Tags: questions

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sparkline

Sunday, May 3rd, 2020

Fictional Band Trivia | Rob Weychert

Okay, so I didn’t get many of the answers, but nonetheless these are excellent questions!

(Ah, how I long for the day when we can once more engage in quizzo and picklebacks at National Mechanics.)

Friday, April 17th, 2020

Future Sync 2020

I was supposed to be in Plymouth yesterday, giving the opening talk at this year’s Future Sync conference. Obviously, that train journey never happened, but the conference did.

The organisers gave us speakers the option of pre-recording our talks, which I jumped on. It meant that I wouldn’t be reliant on a good internet connection at the crucial moment. It also meant that I was available to provide additional context—mostly in the form of a deluge of hyperlinks—in the chat window that accompanied the livestream.

The whole thing went very smoothly indeed. Here’s the video of my talk. It was The Layers Of The Web, which I’ve only given once before, at Beyond Tellerrand Berlin last November (in the Before Times).

As well as answering questions in the chat room, people were also asking questions in Sli.do. But rather than answering those questions there, I was supposed to respond in a social medium of my choosing. I chose my own website, with copies syndicated to Twitter.

Here are those questions and answers…

The first few questions were about last years’s CERN project, which opens the talk:

Based on what you now know from the CERN 2019 WorldWideWeb Rebuild project—what would you have done differently if you had been part of the original 1989 Team?

I responded:

Actually, I think the original WWW project got things mostly right. If anything, I’d correct what came later: cookies and JavaScript—those two technologies (which didn’t exist on the web originally) are the source of tracking & surveillance.

The one thing I wish had been done differently is I wish that JavaScript were a same-origin technology from day one:

https://adactio.com/journal/16099

Next question:

How excited were you when you initially got the call for such an amazing project?

My predictable response:

It was an unbelievable privilege! I was so excited the whole time—I still can hardly believe it really happened!

https://adactio.com/journal/14803

https://adactio.com/journal/14821

Later in the presentation, I talked about service workers and progressive web apps. I got a technical question about that:

Is there a limit to the amount of local storage a PWA can use?

I answered:

Great question! Yes, there are limits, but we’re generally talking megabytes here. It varies from browser to browser and depends on the available space on the device.

But files stored using the Cache API are less likely to be deleted than files stored in the browser cache.

More worrying is the announcement from Apple to only store files for a week of browser use:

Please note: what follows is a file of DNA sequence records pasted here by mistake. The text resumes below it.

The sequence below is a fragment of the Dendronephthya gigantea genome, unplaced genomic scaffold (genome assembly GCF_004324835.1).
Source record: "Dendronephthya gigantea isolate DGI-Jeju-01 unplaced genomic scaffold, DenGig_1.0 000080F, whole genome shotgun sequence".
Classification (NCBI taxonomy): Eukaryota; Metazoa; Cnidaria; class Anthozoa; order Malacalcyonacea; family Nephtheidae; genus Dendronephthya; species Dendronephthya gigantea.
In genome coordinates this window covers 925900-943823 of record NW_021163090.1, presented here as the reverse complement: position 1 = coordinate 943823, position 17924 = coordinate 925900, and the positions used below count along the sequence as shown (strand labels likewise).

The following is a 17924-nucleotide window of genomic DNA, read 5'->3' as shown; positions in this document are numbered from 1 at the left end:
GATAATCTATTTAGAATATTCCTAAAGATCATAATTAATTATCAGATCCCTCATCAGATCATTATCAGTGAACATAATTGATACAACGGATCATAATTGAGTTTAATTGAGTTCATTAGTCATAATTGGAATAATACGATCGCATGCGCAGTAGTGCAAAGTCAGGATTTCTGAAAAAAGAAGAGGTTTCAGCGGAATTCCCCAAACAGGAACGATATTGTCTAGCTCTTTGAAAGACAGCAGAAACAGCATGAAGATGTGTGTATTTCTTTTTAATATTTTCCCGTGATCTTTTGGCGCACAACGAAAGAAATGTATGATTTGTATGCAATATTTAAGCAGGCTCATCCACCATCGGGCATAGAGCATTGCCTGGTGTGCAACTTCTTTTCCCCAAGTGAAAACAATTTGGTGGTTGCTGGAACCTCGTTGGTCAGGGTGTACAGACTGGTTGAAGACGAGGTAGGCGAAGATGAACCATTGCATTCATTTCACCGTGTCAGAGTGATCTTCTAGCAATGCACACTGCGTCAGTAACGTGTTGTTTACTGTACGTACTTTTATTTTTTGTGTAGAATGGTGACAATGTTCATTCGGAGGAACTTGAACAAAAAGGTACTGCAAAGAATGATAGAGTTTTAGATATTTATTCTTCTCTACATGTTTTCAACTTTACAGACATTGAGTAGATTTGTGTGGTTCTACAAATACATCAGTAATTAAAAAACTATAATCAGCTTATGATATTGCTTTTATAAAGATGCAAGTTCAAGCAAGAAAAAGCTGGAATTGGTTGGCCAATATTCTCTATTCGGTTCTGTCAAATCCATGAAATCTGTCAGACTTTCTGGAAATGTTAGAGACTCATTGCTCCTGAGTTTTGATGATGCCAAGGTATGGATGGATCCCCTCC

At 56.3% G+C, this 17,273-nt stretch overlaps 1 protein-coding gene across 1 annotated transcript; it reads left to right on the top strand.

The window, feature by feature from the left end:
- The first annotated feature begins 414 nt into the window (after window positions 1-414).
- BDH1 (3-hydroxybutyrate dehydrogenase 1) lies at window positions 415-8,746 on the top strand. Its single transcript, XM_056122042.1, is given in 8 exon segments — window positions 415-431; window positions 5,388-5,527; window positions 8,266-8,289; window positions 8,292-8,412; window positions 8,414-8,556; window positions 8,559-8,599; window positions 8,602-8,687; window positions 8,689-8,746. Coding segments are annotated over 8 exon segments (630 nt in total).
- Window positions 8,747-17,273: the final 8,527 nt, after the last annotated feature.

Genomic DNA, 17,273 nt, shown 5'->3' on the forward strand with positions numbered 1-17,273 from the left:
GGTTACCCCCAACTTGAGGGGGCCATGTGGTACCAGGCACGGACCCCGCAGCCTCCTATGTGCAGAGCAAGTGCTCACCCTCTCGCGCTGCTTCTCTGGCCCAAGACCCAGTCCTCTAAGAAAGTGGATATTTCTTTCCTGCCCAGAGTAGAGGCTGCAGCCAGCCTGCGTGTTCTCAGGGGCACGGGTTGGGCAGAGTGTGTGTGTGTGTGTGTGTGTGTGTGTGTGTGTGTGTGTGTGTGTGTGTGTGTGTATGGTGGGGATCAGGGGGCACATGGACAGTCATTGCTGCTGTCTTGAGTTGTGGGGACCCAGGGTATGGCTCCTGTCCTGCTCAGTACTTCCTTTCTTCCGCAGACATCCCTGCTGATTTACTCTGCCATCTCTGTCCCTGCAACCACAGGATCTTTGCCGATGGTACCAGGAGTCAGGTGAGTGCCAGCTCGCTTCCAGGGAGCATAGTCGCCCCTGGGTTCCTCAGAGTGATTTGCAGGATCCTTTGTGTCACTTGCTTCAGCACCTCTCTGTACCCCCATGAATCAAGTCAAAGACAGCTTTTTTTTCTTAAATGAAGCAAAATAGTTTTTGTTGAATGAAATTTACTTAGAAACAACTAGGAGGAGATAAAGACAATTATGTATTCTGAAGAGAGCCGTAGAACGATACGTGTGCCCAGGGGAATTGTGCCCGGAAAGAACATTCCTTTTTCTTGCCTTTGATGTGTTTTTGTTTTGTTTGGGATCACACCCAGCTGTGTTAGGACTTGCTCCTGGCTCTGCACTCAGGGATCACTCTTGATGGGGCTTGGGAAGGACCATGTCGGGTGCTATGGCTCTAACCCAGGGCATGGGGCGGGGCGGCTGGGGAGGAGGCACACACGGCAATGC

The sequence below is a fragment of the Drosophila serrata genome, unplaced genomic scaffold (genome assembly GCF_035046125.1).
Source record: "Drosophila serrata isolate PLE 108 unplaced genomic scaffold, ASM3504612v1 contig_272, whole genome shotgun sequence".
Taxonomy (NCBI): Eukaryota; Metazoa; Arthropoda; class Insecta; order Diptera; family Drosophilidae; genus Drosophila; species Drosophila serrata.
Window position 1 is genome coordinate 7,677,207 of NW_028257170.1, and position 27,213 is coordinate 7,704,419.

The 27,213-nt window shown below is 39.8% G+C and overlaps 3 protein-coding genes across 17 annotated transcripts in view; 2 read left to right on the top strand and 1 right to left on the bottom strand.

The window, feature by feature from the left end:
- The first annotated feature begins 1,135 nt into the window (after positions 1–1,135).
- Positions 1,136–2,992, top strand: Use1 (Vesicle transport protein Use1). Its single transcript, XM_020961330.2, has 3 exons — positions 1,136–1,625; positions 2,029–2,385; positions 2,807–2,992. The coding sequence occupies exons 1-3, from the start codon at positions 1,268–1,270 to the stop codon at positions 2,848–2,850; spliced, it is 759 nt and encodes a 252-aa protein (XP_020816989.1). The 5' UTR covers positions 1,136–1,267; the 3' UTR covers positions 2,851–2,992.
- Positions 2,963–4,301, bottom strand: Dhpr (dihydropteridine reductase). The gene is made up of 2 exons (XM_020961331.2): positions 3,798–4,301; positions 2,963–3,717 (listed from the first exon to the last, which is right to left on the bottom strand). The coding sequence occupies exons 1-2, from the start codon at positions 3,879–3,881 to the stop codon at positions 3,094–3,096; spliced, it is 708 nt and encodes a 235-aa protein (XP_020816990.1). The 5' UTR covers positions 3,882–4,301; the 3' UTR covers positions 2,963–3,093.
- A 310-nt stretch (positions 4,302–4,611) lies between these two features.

https://adactio.com/journal/16619

Finally, there was a question about the over-arching theme of the talk…

Great talk, Jeremy. Do you encounter push-back when using the term “Progressive Enhancement”?

My response:

Yes! …And that’s why I never once used the phrase “progressive enhancement” in my talk. 🙂

There’s a lot of misunderstanding of the term. Rather than correct it, I now avoid it:

https://adactio.com/journal/9195

Instead of using the phrase “progressive enhancement”, I now talk about the benefits and effects of the technique: resilience, universality, etc.

Future Sync Distributed 2020

Friday, February 21st, 2020

How I think about solving problems - Human Who Codes

  1. Is this really a problem?
  2. Does the problem need to be solved?
  3. Does the problem need to be solved now?
  4. Does the problem need to be solved by me?
  5. Is there a simpler problem I can solve instead?

Monday, December 2nd, 2019

Design Questions Library | d.school public library

This site is not meant to be exhaustive, but rather a useful guide—our FAQ for design understanding. We hope it will inspire discussion, some questioning, a little soul searching, and ideally, a bit of intellectual support for your everyday endeavors.

The Design Questions Library goes nicely with the Library of Ambiguity.

Tuesday, April 30th, 2019

A poem about Silicon Valley, assembled from Quora questions about Silicon Valley

What makes a startup ecosystem thrive?
What do people plan to do once they’re over 35?
Is an income of $160K enough to survive?
What kind of car does Mark Zuckerberg drive?

Thursday, September 27th, 2018

My favorite design tool. — Ethan Marcotte

“What if someone doesn’t browse the web like I do?”

Monday, June 4th, 2018

Get to Know Jeremy Keith

I had fun answering these questions.

Wednesday, May 23rd, 2018

The Tarot Cards Of Tech

A useful set of questions to ask on any project, shuffled and dealt to you.

They’ll not only help you foresee unintended consequences—they can also reveal opportunities for positive change.

All of the content in images. Not a single image has alternative text. If only they had asked themselves:

When you picture your user base, who is excluded? If they used your product, what would their experience be like?

Thursday, May 10th, 2018

A Book Apart, Get to Know Jeremy Keith